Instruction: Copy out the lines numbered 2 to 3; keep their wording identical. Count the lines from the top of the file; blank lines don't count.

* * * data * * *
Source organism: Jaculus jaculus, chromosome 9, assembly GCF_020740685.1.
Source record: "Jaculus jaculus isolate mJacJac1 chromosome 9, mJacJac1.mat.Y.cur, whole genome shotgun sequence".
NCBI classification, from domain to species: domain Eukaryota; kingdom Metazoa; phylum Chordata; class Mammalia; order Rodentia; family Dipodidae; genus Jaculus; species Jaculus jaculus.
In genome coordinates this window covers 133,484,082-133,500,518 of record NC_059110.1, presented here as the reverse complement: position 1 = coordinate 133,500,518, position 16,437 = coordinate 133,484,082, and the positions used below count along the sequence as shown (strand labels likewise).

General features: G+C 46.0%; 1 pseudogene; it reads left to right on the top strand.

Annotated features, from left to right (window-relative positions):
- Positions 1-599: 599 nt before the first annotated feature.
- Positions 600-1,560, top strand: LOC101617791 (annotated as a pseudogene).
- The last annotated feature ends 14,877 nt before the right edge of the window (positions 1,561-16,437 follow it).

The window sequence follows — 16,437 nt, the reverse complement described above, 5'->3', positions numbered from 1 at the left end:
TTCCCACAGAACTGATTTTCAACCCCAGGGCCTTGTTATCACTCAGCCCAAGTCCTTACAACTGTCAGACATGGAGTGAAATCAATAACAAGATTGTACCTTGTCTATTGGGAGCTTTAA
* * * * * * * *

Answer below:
Source record: "Jaculus jaculus isolate mJacJac1 chromosome 9, mJacJac1.mat.Y.cur, whole genome shotgun sequence".
NCBI classification, from domain to species: domain Eukaryota; kingdom Metazoa; phylum Chordata; class Mammalia; order Rodentia; family Dipodidae; genus Jaculus; species Jaculus jaculus.